Griber strapped on his snowboard and began the descent, using two ice axes to help him slowly sideslip down the icy, crevasse-ridden, degree slope.
After half an hour, he looked up and saw Martin and Sanders about above him on their way down. The wind was blowing so he could not hear their words, but he could tell from their waving and hooting that they had made the summit. Then, after another 15 minutes, Griber felt some ice and snow fall on him from the slope above.
He looked around and — to his horror — saw something flash by in the periphery of his vision. It was Martin, sliding uncontrollably fast down the slope on his side and without his skis. He did not cry out, and as he flashed by — just 40 feet away — all Griber remembers hearing was the sound of Gore-tex fabric sliding across the ice.
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He began to understand the situation facing him. He was alone at nearly 18, feet, and the temperature was -5 degrees Fahrenheit and falling with the fading sun. Much of the equipment he would need to get off the mountain alive — including the team's satellite phone — had disappeared in the backpacks of his two teammates.
A Bad First Day The foursome had been planning the trip for months, and when they arrived on the mountain three days earlier — dropped off by a small plane on a ridge at 10, feet — the conditions were perfect: Although another team had skied from the summit of Mount St.
Elias inthey had not gone all the way to the ocean.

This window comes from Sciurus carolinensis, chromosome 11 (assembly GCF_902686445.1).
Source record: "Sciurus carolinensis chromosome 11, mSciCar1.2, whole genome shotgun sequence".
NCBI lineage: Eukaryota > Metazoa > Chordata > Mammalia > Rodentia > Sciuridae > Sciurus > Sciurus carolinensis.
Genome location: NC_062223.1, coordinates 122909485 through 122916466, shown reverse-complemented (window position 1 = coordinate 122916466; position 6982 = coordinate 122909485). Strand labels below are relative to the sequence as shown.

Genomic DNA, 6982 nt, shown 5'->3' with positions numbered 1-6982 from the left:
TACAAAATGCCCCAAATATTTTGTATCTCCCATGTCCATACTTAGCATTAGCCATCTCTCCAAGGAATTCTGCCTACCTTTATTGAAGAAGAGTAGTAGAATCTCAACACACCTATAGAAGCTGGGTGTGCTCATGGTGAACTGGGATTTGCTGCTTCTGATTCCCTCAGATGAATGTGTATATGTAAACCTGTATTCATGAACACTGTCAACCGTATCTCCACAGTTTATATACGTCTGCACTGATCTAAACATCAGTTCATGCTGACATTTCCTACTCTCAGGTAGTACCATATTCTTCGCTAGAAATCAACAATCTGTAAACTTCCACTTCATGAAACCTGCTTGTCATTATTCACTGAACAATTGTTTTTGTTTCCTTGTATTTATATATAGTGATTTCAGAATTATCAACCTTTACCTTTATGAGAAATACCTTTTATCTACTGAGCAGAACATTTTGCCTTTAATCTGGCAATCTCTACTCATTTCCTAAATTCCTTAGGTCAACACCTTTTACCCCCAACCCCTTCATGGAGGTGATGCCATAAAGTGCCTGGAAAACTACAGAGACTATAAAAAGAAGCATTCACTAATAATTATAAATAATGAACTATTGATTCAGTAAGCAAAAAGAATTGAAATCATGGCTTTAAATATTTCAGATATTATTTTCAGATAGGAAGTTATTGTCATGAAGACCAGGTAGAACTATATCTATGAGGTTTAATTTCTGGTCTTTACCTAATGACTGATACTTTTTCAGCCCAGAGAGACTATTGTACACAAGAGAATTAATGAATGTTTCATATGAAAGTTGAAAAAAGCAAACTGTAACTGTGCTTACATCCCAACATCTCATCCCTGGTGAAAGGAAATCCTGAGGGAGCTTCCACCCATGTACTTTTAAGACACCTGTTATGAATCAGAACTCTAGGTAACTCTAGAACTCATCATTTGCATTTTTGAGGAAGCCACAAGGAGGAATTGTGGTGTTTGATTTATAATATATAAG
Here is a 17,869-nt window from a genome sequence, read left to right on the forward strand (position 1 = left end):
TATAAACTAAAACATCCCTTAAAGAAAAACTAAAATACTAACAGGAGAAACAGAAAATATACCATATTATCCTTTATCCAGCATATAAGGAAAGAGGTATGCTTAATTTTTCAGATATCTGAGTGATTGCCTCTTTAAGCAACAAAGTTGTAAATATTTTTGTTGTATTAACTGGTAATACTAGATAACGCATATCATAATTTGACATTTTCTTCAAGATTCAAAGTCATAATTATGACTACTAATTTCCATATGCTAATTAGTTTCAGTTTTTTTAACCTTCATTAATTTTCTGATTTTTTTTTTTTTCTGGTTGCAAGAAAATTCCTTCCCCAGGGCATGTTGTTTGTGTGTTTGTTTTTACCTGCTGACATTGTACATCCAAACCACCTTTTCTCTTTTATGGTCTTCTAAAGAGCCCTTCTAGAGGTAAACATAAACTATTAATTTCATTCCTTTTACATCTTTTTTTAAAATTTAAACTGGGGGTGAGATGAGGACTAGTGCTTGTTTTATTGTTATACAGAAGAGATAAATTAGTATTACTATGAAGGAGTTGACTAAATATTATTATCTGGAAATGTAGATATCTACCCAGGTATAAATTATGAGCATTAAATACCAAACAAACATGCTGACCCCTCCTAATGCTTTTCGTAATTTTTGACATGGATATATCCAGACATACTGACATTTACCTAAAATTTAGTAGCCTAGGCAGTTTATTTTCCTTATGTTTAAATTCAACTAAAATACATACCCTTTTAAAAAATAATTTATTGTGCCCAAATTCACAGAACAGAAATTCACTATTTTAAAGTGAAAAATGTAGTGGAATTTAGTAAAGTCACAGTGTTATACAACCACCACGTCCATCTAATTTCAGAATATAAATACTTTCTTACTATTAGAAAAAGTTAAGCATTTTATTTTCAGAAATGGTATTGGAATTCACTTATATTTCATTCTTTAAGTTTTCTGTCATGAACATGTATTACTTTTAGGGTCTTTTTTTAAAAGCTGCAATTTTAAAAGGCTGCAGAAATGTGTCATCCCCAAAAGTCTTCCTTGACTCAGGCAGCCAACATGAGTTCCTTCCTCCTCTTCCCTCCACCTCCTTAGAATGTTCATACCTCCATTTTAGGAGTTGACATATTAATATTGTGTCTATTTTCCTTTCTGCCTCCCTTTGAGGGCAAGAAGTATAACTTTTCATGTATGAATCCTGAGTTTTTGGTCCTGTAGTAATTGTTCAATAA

Mt St Elias Dancers
The run to the sea, with its 18,foot vertical descent, would qualify Griber and his teammates for the world record for an uninterrupted vertical ski descent. Griber planned to make the run on a snowboard; the others on skis. The expedition ran into problems on the first day, April 5, when Von Doersten, 38, lost a crampon on a steep, 3,foot ice face.
With one foot virtually useless, he was unable to climb, and his teammates had to haul him up the face, tiny step by tiny step.
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In the hour it took them to get him up the face, his hands had developed signs of frostbite. The four climbers decided to spend the night at 14, feet, and built an igloo to protect them from the cold and wind.Mount St. Elias - Official Trailer - Red bull Media House [HD]
The next morning Griber, Martin and Sanders decided to go on, leaving Von Doersten to wait until their return two days later. The next two days of climbing went smoothly and the three climbers reached 16, feet — close enough for a summit attempt the next morning.
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Alone at 18, Feet Nobody will ever know what happened to Martin and Sanders the next day, April 8, as they began their descent from the summit. They were alone when they fell, and their bodies were later located in crevasses high up on the mountain. Griber was stunned by their disappearance. He began thinking how he would break the news to the men's families, then realized he couldn't bear the thought of his own wife Becca, at home in Jackson Hole, Wyo.
He decided he had to survive. He unhooked his snowboard and let it slide down the mountain.